A Three-Fold Approach
Historical ecology integrates the history of the Earth´s biophysical system with the history of human life in all its aspects. This holistic perspective draws from the biophysical sciences, social sciences, and the humanities, and necessitates the use of diverse data such as documents, archaeology, environmental information, and local knowledge. Landscapes and regions, studied at different scales across time and space, offer a human-scale focus for the study of change.
Environmental humanities draw humanities disciplines into conversation with each other and with the natural and social sciences. Environmental humanists address the impact of humans and human cognition on physical reality and their consequences, paying particular attention to how our perspectives on nature — attitudes, beliefs and values — are shaped by our myths, legends, ideology, aesthetics, politics, religion, and science.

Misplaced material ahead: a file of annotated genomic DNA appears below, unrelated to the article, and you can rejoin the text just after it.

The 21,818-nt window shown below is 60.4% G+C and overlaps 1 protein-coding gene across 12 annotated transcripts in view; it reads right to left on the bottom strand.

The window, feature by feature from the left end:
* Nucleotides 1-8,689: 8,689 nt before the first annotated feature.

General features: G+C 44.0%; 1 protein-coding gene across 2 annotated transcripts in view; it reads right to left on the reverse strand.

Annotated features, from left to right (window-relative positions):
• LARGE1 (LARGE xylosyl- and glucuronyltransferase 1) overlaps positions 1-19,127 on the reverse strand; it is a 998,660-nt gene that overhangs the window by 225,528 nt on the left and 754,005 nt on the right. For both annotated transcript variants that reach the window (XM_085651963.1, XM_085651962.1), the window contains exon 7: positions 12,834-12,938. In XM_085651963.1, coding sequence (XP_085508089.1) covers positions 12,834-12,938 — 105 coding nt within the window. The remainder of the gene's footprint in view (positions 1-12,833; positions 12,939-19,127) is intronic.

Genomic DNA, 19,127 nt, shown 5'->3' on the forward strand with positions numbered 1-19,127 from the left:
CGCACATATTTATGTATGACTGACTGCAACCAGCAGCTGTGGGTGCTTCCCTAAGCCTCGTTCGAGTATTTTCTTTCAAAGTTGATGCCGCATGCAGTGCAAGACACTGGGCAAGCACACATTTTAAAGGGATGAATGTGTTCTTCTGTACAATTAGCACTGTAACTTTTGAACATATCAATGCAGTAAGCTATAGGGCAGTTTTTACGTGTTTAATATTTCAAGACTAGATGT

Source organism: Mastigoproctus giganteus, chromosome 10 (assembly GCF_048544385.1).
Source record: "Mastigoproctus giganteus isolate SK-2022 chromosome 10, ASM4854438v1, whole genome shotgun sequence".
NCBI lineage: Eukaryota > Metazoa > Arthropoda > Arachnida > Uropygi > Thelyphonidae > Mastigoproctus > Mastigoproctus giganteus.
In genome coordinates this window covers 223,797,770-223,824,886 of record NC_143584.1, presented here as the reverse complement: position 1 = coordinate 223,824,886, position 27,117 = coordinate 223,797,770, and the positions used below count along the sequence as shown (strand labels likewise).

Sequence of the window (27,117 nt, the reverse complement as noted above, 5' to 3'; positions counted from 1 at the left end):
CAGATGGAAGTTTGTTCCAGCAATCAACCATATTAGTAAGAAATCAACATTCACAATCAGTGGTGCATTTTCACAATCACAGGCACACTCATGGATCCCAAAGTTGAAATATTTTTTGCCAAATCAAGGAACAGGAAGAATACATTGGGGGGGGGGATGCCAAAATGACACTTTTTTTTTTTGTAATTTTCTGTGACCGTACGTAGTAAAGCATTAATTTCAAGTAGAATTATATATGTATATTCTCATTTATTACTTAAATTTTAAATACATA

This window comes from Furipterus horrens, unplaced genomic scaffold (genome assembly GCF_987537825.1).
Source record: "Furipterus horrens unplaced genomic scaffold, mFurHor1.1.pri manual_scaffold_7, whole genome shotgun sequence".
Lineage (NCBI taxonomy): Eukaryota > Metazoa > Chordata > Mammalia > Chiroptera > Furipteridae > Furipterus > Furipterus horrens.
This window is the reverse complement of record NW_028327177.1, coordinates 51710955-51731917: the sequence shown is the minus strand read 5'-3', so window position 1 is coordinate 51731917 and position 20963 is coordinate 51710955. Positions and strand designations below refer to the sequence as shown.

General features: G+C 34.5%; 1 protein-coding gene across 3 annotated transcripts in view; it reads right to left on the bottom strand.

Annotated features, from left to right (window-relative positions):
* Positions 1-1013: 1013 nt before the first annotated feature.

Future Studies incorporate complex adaptive systems (CAS), an aggregate of several strands of investigation now widely applied in the biological, physical, and social sciences. CAS concepts (such as nonlinearity, initial conditions, emergence, basins of attraction, and path dependence), applied to the dynamics of human societies, can offer new insights for scenario and modeling projects. Looking beyond periods of relative stability to periods of transition can offer valuable lessons for the future.